My PhD homework for today involves gathering images that invoke thoughts about philosophy. After “reading” Sophie’s world in preparation for this class I cannot help but think of a white rabbit in a black hat. Is that too obvious? I will never look at rabbits the same.
A Rabbit With Yellow Glasses
In my classes about research philosophy, the analogy of coloured glasses helps students understand the difference between positivism and constructivism. The analogy of glasses mentioned in the book resonated with me because it was both familiar and clear. Based on some additional reading, it seems that Kant used the metaphor of different coloured glasses to help people grasp the impact of perspective on our worldview. Or at least other people have often applied this metaphor to his philosophy. Either way, the picture below of a white rabbit wearing yellow glasses against a yellow background reminds me of both philosophical metaphors. Our worldview is shaped by our point of view and by how far we choose to climb up the fine hairs of the rabbit’s fur.
My Son the Philosopher
The wonder that children, in particular babies, show was a theme throughout the book. Somehow over time we lose the amazement and curiosity that children are born with. Well, some people do. Philosophers purposefully work to try and maintain this sense of wonder.
I rather enjoyed listening to the Audible version of Sophie’s World … and much to my surprise so did my 6-year-old. He didn’t get to listen to the entire book because I had to listen without him sometimes, but he asks to listen to “the story” from time to time. Michael is quite the budding philosopher; he has the faculty of wonder. My husband and I have purposefully tried to encourage his curiosity. On a daily basis he asks many questions about how the world works. It can be quite exhausting as parents to manage all the questions, but the book reinforced how important it is to encourage a faculty of wonder. Thus, the pictures below of Michael remind me of philosophy. He somehow knows how to ask deep questions.
The more I study the less I feel I know. At several conferences and again in Sophie’s World I am comforted by being told that is actually a good thing.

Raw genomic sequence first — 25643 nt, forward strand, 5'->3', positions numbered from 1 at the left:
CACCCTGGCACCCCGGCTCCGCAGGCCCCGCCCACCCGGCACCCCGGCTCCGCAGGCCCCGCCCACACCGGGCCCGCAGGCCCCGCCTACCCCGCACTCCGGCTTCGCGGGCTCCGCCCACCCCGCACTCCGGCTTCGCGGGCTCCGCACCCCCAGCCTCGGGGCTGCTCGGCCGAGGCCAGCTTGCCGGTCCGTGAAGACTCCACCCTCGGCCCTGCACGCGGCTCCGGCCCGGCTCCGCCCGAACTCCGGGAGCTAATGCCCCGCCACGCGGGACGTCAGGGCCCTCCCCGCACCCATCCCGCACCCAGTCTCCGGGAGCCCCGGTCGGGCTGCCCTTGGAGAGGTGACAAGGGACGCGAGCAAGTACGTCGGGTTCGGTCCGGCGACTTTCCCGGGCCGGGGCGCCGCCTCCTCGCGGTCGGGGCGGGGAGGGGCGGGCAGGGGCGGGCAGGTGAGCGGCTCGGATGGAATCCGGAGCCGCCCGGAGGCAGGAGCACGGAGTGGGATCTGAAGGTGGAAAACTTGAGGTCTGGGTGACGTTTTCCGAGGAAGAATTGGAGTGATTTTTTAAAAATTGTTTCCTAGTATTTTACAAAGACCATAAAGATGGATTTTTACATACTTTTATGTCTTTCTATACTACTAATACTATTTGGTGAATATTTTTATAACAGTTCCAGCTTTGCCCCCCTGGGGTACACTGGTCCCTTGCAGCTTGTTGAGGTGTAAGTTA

“A philosopher knows that in reality he [or she] knows very little.”– Jostein Gaarder, Sophie’s World
I wonder how my teacher will react to a picture of nothing for my homework … it is probably fine as long as I can explain it. Just in case it doesn’t go well I will have a backup plan.
Another question that I have wrestled with is – do we have any truly original thoughts? I wondered about this as in the book they talked about history being one long chain of reflections. Hegel talked about a dialectical pattern of thought … maybe he wasn’t actually talking about a lack of original thoughts but the patterns he described had me thinking about if one can actually come up with new thoughts, and more importantly if those thoughts can happen in isolation. My experience in innovation would support Hegel’s theory and the thesis that collaboration leads to a progression in reason.
“Anyone studying history in depth will observe that a thought is usually proposed on the basis of other, previously proposed thoughts. But as soon as one thought is proposed, it will be contradicted by another. A tension arises between these two opposite ways of thinking. But the tension is resolved by the proposal of a third thought which accommodates the best of both points of view. Hegel calls this a dialectic process”– Jostein Gaarder, Sophie’s World
Reason is Like a River
“The history of thought or reason is like a river … You can therefore never claim that any particular thought is correct for ever and ever. But the thought can be correct from where you stand.”– Jostein Gaarder, Sophie’s World
There are a lot of good metaphors and quotes in the book. I look forward to discussing them with my peers tomorrow. This post is but a small drop in the river of reason.